Blood is red in colour because of the presence of porphyrins: small, ring-shaped molecules with an iron atom in the centre, the oxygen carrying site. Porphyrins are chemically similar to the green pigments in plants and to biomolecules such as vitamin B12. Laboratory synthesis of porphyrins makes them accessible to chemists who study how the special properties they impart to hemoglobin, chlorophyll and vitamin B12 can be utilised for applications ranging from medicine to materials. Porphyrins in biology bind iron, magnesium or cobalt, but in the laboratory can be made with almost any element in the periodic table. The study of boron porphyrins pushes these limits because boron doesn’t “fit” in a porphyrin; nevertheless because of this they show unusual and interesting properties. The theme of this lecture will be how chemists can learn from nature’s ingenious solutions for chemical problems and use this knowledge to design new molecules, using boron porphyrins as a case study.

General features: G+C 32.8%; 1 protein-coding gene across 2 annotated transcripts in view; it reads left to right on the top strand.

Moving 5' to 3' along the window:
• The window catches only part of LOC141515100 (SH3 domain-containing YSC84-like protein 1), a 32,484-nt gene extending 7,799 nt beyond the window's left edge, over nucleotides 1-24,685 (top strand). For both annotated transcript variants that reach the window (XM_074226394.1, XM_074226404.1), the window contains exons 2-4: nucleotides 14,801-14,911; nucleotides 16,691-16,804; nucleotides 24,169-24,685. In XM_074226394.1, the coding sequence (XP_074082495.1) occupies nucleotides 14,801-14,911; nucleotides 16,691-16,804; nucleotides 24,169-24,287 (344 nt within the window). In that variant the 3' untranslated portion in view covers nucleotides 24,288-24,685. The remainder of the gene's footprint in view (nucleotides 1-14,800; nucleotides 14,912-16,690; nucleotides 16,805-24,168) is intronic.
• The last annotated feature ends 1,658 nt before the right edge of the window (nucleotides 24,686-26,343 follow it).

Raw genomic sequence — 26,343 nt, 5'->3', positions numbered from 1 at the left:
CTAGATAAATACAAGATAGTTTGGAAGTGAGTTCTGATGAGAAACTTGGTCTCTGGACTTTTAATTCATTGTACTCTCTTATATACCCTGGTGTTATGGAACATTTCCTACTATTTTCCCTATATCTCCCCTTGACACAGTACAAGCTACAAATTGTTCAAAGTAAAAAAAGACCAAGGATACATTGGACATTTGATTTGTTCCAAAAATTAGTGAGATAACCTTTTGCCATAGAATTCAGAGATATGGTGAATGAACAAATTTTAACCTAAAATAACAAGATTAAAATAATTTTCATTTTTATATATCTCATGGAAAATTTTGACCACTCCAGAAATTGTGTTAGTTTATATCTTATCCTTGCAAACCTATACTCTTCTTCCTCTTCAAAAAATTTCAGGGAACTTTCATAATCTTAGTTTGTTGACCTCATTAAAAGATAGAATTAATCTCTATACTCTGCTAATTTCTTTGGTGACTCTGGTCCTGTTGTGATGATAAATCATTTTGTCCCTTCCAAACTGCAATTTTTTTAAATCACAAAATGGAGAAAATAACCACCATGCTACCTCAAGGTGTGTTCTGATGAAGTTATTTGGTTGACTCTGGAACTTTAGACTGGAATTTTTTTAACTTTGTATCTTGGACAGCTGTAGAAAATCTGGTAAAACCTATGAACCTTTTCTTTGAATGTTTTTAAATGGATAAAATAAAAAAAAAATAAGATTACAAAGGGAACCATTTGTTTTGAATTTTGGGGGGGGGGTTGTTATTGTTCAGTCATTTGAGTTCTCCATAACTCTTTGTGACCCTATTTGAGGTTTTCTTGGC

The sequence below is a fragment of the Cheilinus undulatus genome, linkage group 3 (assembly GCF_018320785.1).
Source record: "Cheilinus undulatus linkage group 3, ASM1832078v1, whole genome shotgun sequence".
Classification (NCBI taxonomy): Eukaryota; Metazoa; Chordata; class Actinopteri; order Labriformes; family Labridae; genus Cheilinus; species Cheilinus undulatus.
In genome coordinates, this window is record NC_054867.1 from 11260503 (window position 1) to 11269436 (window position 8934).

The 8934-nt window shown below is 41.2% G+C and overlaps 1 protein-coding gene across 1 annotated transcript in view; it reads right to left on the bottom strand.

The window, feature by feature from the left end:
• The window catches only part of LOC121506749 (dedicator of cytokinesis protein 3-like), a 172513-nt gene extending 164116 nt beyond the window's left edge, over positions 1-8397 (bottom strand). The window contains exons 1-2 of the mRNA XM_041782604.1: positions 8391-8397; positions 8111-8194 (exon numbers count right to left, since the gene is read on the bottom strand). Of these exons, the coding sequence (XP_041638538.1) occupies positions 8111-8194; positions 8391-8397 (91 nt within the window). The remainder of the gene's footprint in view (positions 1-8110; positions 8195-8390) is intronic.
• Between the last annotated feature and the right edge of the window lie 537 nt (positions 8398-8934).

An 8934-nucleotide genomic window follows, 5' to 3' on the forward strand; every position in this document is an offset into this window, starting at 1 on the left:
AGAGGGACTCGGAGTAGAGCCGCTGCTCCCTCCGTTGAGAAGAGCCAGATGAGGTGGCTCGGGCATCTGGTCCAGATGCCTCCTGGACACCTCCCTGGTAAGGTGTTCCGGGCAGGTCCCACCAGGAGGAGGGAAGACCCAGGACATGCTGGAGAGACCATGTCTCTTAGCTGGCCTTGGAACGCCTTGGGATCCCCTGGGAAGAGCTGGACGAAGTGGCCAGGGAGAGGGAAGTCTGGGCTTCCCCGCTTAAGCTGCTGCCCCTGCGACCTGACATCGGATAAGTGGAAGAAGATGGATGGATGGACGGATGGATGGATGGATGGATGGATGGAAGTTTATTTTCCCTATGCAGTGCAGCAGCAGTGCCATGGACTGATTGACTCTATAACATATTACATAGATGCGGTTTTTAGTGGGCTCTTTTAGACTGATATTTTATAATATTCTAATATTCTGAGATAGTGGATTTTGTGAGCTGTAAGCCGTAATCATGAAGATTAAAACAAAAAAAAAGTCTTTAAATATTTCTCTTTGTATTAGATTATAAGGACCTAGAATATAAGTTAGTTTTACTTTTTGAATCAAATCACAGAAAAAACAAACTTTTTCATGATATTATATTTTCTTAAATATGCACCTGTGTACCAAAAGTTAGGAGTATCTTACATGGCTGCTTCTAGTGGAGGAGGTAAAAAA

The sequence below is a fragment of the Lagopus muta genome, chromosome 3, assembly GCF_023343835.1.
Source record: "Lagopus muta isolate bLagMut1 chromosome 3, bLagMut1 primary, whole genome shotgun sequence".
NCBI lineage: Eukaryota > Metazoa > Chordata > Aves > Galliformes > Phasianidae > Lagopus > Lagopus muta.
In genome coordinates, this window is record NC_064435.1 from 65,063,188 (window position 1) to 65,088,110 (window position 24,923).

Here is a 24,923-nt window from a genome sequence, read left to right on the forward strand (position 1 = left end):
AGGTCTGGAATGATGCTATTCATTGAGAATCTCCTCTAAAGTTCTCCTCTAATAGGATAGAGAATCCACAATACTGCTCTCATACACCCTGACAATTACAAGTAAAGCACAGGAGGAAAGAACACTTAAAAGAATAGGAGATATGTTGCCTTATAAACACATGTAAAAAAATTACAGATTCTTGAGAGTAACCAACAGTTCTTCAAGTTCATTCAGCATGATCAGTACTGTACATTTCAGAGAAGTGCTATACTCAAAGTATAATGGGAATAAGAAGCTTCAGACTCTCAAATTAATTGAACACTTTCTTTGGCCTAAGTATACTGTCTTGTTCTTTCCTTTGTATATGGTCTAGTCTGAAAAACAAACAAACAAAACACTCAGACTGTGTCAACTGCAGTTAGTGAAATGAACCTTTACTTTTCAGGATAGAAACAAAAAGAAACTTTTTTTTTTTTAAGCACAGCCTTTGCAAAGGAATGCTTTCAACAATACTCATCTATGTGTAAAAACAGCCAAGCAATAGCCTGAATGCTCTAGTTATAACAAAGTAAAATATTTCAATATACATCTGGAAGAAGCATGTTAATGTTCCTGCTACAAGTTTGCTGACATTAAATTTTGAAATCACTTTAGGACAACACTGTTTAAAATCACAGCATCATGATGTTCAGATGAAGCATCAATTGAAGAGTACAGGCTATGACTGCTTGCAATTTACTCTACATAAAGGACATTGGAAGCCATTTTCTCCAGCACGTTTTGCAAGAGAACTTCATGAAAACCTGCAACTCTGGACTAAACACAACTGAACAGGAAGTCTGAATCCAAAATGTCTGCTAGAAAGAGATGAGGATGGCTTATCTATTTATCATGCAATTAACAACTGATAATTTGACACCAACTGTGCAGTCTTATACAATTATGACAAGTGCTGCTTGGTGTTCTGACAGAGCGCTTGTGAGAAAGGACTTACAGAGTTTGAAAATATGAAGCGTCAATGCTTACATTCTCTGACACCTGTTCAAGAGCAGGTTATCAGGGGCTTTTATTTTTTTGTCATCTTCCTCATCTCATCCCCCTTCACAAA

About the Speaker: Penny Brothers was born and grew up in Auckland, New Zealand, and completed BSc and MSc(Hons) degrees in chemistry at the University of Auckland. In 1979 she was awarded a Fulbright Fellowship and set off for Stanford University to begin a PhD in chemistry under the supervision of Professor Jim Collman. Her PhD thesis, and much of her subsequent research work, has centered around the chemistry of porphyrin complexes. In 1986 she returned to Auckland and spent two years working as a postdoctoral fellow with Professor Warren Roper in the Department of Chemistry, focussing on organometallic chemistry. In 1988 she took up her current academic position at the University of Auckland, and was promoted to Professor in 2009. She has been a visiting scientist at Los Alamos National Laboratory (2003, 2005, 2007) and a visiting professor at the University of California at Davis (1993), the University of Heidelberg (2003), the University of Burgundy (2004, 2006) and the University of Münster (2010). She was awarded a Fulbright Senior Scholar Award in 2007. She is a member of the Chemical Communications Editorial Board. Her current research brings together her interests in porphyrin chemistry, the main group elements and organometallic chemistry. She investigates how porphyrin and corrole ligands can be used to modify the chemistry of elements such as boron and bismuth, and has a broad interest in coordination chemistry of the transition metals and main group elements. She has a number of research collaborations in NZ and internationally.